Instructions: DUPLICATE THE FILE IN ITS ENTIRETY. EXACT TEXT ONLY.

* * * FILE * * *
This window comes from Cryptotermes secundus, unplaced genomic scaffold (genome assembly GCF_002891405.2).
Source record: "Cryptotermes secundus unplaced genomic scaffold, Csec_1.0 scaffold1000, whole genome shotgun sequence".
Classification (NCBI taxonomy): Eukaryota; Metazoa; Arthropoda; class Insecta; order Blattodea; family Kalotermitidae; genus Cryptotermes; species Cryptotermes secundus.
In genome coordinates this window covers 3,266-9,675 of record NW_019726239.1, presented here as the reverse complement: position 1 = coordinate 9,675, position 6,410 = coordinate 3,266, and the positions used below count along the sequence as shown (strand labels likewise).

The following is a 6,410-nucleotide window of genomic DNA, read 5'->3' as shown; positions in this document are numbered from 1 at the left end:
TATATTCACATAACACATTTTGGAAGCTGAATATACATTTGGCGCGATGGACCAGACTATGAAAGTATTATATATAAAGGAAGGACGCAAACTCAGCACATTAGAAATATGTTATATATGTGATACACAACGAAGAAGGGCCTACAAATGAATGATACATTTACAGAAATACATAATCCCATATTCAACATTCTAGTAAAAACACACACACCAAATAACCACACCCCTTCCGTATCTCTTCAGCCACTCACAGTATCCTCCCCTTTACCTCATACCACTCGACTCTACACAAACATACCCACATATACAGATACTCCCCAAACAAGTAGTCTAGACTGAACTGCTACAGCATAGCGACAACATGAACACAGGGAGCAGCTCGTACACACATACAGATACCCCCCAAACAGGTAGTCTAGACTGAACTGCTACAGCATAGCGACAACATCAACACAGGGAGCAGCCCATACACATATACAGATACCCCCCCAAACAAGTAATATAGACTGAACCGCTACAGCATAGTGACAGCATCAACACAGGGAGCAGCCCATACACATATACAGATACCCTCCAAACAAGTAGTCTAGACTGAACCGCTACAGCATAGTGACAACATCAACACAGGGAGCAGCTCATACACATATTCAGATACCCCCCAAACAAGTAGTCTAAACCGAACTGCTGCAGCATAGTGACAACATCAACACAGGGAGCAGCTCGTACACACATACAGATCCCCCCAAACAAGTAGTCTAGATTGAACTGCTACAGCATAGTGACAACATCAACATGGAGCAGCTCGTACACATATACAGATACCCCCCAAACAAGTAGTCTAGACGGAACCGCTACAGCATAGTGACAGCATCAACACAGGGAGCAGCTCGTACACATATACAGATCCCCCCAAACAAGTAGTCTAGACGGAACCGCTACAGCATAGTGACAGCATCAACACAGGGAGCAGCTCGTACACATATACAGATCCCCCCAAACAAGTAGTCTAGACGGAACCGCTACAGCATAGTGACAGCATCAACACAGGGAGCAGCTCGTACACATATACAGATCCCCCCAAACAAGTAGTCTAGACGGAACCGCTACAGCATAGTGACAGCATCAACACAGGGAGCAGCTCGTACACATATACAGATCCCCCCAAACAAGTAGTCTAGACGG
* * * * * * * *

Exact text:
This window comes from Cryptotermes secundus, unplaced genomic scaffold (genome assembly GCF_002891405.2).
Source record: "Cryptotermes secundus unplaced genomic scaffold, Csec_1.0 scaffold1000, whole genome shotgun sequence".
Classification (NCBI taxonomy): Eukaryota; Metazoa; Arthropoda; class Insecta; order Blattodea; family Kalotermitidae; genus Cryptotermes; species Cryptotermes secundus.
In genome coordinates this window covers 3,266-9,675 of record NW_019726239.1, presented here as the reverse complement: position 1 = coordinate 9,675, position 6,410 = coordinate 3,266, and the positions used below count along the sequence as shown (strand labels likewise).

The following is a 6,410-nucleotide window of genomic DNA, read 5'->3' as shown; positions in this document are numbered from 1 at the left end:
TATATTCACATAACACATTTTGGAAGCTGAATATACATTTGGCGCGATGGACCAGACTATGAAAGTATTATATATAAAGGAAGGACGCAAACTCAGCACATTAGAAATATGTTATATATGTGATACACAACGAAGAAGGGCCTACAAATGAATGATACATTTACAGAAATACATAATCCCATATTCAACATTCTAGTAAAAACACACACACCAAATAACCACACCCCTTCCGTATCTCTTCAGCCACTCACAGTATCCTCCCCTTTACCTCATACCACTCGACTCTACACAAACATACCCACATATACAGATACTCCCCAAACAAGTAGTCTAGACTGAACTGCTACAGCATAGCGACAACATGAACACAGGGAGCAGCTCGTACACACATACAGATACCCCCCAAACAGGTAGTCTAGACTGAACTGCTACAGCATAGCGACAACATCAACACAGGGAGCAGCCCATACACATATACAGATACCCCCCCAAACAAGTAATATAGACTGAACCGCTACAGCATAGTGACAGCATCAACACAGGGAGCAGCCCATACACATATACAGATACCCTCCAAACAAGTAGTCTAGACTGAACCGCTACAGCATAGTGACAACATCAACACAGGGAGCAGCTCATACACATATTCAGATACCCCCCAAACAAGTAGTCTAAACCGAACTGCTGCAGCATAGTGACAACATCAACACAGGGAGCAGCTCGTACACACATACAGATCCCCCCAAACAAGTAGTCTAGATTGAACTGCTACAGCATAGTGACAACATCAACATGGAGCAGCTCGTACACATATACAGATACCCCCCAAACAAGTAGTCTAGACGGAACCGCTACAGCATAGTGACAGCATCAACACAGGGAGCAGCTCGTACACATATACAGATCCCCCCAAACAAGTAGTCTAGACGGAACCGCTACAGCATAGTGACAGCATCAACACAGGGAGCAGCTCGTACACATATACAGATCCCCCCAAACAAGTAGTCTAGACGGAACCGCTACAGCATAGTGACAGCATCAACACAGGGAGCAGCTCGTACACATATACAGATCCCCCCAAACAAGTAGTCTAGACGGAACCGCTACAGCATAGTGACAGCATCAACACAGGGAGCAGCTCGTACACATATACAGATCCCCCCAAACAAGTAGTCTAGACGG